Date
Nov-2009
Author
Agnete Strøm
Author Affiliation
The Women's Front of Norway, Bergen, Norway. agnetest@online.no
Source
Reprod Health Matters. 2009 Nov;17(34):29-37
Date
Nov-2009
Language
English
Publication Type
Article
Keywords
Erotica - legislation & jurisprudence
Female
Feminism
Humans
Labor Unions - organization & administration
Norway
Politics
Prostitution - legislation & jurisprudence
Public Policy
Sex Offenses - legislation & jurisprudence
Women's Rights
Abstract
The Women's Front of Norway has worked against prostitution for 30 years. In 2008 a law criminalizing the purchase of a sexual act was passed in Norway. This article describes the struggle and the main actors in lobbying for the law. In the 1980s, we raised awareness of prostitution and trafficking in women in a study of the pornography industry, and targeted sex tourist agencies organizing trips to the Philippines and Thailand. In the 1990s, our members in trade unions got their unions to take a stand against prostitution and against legalizing prostitution as "work". In 2006, the Norwegian Confederation of Trade Unions Congress supported a law criminalizing the buyer of a sexual act; this had a strong impact on the centre-left coalition Government. We invited leaders of the Coalition Against Trafficking in Women to Norway to meet parliamentarians and trade unionists, and kept up the pressure. From the start, the focus was on ensuring that the situation for women in prostitution was ameliorated. Our demands have been for better social services and job training. Street prostitution, especially in Oslo, has been curbed, and a growth in the indoor market has not been reported. Our next task is participating in the awareness campaign "Buying Sex is not a Sport" in connection with the Soccer World Cup, South Africa, 2010.
PubMed ID
19962635 View in PubMed
Less detail

Good jobs, green jobs, eh? A Canadian perspective.

https://arctichealth.org/en/permalink/ahliterature149622
Source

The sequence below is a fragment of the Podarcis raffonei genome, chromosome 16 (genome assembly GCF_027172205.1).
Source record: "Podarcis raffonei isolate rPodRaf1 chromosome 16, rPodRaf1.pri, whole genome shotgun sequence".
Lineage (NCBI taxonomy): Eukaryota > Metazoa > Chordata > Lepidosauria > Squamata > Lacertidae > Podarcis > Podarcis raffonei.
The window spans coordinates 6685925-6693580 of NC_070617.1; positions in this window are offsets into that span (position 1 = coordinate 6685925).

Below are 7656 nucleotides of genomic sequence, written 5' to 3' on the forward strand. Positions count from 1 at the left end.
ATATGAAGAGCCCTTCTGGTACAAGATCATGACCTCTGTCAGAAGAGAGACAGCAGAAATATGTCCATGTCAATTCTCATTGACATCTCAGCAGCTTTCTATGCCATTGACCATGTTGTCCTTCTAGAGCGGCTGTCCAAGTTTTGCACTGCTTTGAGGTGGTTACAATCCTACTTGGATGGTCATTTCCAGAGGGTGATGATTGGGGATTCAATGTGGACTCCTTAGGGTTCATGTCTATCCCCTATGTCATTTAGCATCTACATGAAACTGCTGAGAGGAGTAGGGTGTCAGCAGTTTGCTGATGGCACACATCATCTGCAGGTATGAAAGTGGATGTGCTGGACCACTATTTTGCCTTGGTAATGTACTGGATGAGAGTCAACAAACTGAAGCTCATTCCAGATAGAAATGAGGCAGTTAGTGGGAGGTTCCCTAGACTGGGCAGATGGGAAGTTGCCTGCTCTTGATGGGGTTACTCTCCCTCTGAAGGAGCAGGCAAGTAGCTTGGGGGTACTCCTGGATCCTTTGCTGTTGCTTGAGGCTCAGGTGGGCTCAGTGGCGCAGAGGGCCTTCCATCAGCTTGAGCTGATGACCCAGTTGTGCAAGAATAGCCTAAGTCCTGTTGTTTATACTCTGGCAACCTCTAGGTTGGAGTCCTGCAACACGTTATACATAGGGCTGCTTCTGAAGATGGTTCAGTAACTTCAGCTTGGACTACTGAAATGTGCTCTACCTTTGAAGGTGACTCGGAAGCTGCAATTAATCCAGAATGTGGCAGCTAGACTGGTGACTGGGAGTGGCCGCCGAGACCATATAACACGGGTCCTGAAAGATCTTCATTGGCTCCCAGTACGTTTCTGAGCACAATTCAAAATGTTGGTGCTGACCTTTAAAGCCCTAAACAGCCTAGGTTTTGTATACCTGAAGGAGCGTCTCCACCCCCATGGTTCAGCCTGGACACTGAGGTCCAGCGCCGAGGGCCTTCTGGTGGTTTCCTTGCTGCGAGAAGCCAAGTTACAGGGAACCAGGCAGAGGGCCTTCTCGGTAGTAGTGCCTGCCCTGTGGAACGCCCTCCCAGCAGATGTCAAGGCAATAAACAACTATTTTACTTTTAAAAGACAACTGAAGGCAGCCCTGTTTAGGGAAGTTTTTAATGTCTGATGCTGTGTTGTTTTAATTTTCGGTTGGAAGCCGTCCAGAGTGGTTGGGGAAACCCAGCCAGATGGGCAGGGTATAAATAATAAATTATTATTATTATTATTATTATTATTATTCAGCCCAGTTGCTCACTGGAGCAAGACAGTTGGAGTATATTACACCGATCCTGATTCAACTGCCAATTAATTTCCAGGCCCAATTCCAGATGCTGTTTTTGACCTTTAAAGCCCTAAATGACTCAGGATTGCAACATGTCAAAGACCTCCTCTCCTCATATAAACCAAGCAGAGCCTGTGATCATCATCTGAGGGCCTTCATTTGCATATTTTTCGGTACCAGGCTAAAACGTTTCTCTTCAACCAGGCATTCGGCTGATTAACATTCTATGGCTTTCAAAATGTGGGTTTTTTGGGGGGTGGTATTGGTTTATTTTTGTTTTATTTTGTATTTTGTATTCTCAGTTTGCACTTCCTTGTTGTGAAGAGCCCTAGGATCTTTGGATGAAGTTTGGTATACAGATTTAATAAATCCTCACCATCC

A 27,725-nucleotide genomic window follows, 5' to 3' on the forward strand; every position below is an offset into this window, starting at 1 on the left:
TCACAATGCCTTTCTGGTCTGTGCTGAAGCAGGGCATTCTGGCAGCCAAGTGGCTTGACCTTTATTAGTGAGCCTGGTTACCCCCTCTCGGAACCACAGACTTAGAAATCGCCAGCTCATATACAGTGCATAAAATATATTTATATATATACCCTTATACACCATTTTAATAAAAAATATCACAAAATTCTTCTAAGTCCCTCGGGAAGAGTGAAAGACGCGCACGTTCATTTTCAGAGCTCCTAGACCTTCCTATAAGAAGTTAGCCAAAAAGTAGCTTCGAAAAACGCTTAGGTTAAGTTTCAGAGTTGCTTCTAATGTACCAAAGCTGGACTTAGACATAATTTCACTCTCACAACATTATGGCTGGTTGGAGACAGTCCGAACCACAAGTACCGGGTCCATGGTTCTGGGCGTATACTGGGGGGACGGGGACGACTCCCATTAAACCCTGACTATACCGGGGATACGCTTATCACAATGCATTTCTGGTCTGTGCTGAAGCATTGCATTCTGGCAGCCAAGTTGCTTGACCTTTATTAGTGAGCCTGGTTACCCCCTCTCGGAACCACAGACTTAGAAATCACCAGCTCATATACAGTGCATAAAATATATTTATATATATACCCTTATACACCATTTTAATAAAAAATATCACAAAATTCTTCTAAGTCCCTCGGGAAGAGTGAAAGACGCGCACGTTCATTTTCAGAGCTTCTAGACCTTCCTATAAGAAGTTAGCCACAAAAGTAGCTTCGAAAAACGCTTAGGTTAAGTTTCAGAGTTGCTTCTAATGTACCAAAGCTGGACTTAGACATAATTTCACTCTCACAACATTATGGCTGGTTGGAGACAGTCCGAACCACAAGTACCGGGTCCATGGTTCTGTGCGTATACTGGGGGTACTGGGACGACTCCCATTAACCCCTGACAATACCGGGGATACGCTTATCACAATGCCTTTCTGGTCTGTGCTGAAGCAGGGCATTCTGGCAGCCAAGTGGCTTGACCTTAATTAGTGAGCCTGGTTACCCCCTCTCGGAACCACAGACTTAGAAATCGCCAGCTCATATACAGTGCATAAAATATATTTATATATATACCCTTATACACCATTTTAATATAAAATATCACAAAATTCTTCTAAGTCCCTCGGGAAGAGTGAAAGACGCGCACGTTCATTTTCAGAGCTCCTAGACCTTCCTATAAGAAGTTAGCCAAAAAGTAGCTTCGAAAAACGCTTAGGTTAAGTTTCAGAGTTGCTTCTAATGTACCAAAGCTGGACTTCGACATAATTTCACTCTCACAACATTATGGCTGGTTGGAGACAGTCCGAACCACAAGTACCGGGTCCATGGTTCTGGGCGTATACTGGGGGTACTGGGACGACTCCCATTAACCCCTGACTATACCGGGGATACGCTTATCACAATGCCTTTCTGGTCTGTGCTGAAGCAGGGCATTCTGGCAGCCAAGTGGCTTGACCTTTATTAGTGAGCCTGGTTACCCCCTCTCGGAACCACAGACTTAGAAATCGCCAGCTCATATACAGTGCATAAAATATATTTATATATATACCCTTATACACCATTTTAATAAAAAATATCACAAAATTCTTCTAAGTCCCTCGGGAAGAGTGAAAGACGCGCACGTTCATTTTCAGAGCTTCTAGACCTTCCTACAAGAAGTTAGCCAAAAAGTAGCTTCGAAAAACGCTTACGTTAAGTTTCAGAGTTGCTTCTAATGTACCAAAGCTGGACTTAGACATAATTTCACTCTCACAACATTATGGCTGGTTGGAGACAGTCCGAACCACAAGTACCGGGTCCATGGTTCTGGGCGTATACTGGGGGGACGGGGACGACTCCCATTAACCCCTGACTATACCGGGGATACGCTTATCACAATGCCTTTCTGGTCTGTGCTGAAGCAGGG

New Solut. 2009;19(2):225-8
Publication Type
Article
Date
2009
Author
Andy King
Author Affiliation
United Steelworkers, Canada.
Source
New Solut. 2009;19(2):225-8
Date
2009
Language
English
Publication Type
Article
Keywords
Canada
Employment
Environmental health
Environmental Pollutants - toxicity
Environmental pollution - prevention & control
Hazardous Substances - toxicity
Humans
Labor Unions - organization & administration
Abstract
A group of Canadians pondered the dramatic change in momentum in the United States and began to think more concretely about strategies to bring unions and environmentalists together around a common green economic agenda. The campaign against toxic chemicals has proven to be a natural meeting place for labor and environmental activists. We share a common history and concern about the lack of effective regulation. The more challenging areas are about transition, the need for good jobs, and a viable economic strategy.
PubMed ID
19608521 View in PubMed
Less detail

Labour-management forums and workplace performance. Evidence from union officials in health care organizations.

https://arctichealth.org/en/permalink/ahliterature186990
Source
J Manag Med. 2002;16(6):408-21
Publication Type
Article
Date
2002
Author
Terry H Wagar
Kent V Rondeau
Author Affiliation
Department of Management, St Mary's University, Halifax, Nova Scotia, Canada.
Source
J Manag Med. 2002;16(6):408-21
Date
2002
Language
English
Publication Type
Article
Keywords
Attitude to Health
Canada
Committee Membership
Consumer Satisfaction
Data Collection
Efficiency, Organizational
Health Services Administration - trends
Humans
Job Satisfaction
Labor Unions - organization & administration - statistics & numerical data
Leadership
Organizational Culture
Quality of Health Care
Questionnaires
Task Performance and Analysis
Workplace
Abstract